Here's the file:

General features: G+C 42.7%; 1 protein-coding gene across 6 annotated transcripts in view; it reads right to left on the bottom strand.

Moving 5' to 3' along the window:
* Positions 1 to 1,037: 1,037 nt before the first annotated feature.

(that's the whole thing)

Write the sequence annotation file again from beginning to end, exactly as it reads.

General features: G+C 42.7%; 1 protein-coding gene across 6 annotated transcripts in view; it reads right to left on the bottom strand.

Moving 5' to 3' along the window:
* Positions 1 to 1,037: 1,037 nt before the first annotated feature.